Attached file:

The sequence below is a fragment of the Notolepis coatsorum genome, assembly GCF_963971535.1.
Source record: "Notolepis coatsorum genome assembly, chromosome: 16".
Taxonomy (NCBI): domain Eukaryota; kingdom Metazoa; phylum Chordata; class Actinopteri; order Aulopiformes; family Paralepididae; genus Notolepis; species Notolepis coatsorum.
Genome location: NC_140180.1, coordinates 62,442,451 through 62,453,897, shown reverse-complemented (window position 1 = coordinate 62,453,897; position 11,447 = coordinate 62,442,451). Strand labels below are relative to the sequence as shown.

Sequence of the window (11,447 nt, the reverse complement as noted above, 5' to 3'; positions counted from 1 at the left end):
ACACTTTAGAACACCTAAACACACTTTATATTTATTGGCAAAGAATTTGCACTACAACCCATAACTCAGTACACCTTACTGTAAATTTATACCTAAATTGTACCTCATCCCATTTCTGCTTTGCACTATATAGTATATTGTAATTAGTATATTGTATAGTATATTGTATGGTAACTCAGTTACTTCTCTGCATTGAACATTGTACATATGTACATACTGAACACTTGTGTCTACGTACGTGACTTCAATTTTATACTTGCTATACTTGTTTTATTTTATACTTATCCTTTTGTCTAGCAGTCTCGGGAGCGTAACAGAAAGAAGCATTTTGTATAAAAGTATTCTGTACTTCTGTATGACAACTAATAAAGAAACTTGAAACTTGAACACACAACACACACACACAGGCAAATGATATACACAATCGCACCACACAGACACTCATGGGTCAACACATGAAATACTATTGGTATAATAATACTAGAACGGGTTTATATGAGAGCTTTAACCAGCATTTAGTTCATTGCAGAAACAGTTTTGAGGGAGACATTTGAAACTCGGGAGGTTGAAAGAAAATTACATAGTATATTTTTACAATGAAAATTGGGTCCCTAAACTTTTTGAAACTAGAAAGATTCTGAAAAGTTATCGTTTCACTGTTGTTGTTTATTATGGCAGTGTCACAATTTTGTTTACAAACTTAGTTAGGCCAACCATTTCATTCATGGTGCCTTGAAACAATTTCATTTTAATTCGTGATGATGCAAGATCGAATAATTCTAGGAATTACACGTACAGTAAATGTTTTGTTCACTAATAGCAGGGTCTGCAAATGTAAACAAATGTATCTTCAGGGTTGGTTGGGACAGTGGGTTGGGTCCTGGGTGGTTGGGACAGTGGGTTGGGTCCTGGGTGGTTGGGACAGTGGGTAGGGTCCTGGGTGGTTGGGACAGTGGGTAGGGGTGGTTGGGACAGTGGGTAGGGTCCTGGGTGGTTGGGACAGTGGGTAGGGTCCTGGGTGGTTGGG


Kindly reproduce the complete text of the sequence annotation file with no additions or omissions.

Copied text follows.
The sequence below is a fragment of the Notolepis coatsorum genome, assembly GCF_963971535.1.
Source record: "Notolepis coatsorum genome assembly, chromosome: 16".
Taxonomy (NCBI): domain Eukaryota; kingdom Metazoa; phylum Chordata; class Actinopteri; order Aulopiformes; family Paralepididae; genus Notolepis; species Notolepis coatsorum.
Genome location: NC_140180.1, coordinates 62,442,451 through 62,453,897, shown reverse-complemented (window position 1 = coordinate 62,453,897; position 11,447 = coordinate 62,442,451). Strand labels below are relative to the sequence as shown.

Sequence of the window (11,447 nt, the reverse complement as noted above, 5' to 3'; positions counted from 1 at the left end):
ACACTTTAGAACACCTAAACACACTTTATATTTATTGGCAAAGAATTTGCACTACAACCCATAACTCAGTACACCTTACTGTAAATTTATACCTAAATTGTACCTCATCCCATTTCTGCTTTGCACTATATAGTATATTGTAATTAGTATATTGTATAGTATATTGTATGGTAACTCAGTTACTTCTCTGCATTGAACATTGTACATATGTACATACTGAACACTTGTGTCTACGTACGTGACTTCAATTTTATACTTGCTATACTTGTTTTATTTTATACTTATCCTTTTGTCTAGCAGTCTCGGGAGCGTAACAGAAAGAAGCATTTTGTATAAAAGTATTCTGTACTTCTGTATGACAACTAATAAAGAAACTTGAAACTTGAACACACAACACACACACACAGGCAAATGATATACACAATCGCACCACACAGACACTCATGGGTCAACACATGAAATACTATTGGTATAATAATACTAGAACGGGTTTATATGAGAGCTTTAACCAGCATTTAGTTCATTGCAGAAACAGTTTTGAGGGAGACATTTGAAACTCGGGAGGTTGAAAGAAAATTACATAGTATATTTTTACAATGAAAATTGGGTCCCTAAACTTTTTGAAACTAGAAAGATTCTGAAAAGTTATCGTTTCACTGTTGTTGTTTATTATGGCAGTGTCACAATTTTGTTTACAAACTTAGTTAGGCCAACCATTTCATTCATGGTGCCTTGAAACAATTTCATTTTAATTCGTGATGATGCAAGATCGAATAATTCTAGGAATTACACGTACAGTAAATGTTTTGTTCACTAATAGCAGGGTCTGCAAATGTAAACAAATGTATCTTCAGGGTTGGTTGGGACAGTGGGTTGGGTCCTGGGTGGTTGGGACAGTGGGTTGGGTCCTGGGTGGTTGGGACAGTGGGTAGGGTCCTGGGTGGTTGGGACAGTGGGTAGGGGTGGTTGGGACAGTGGGTAGGGTCCTGGGTGGTTGGGACAGTGGGTAGGGTCCTGGGTGGTTGGG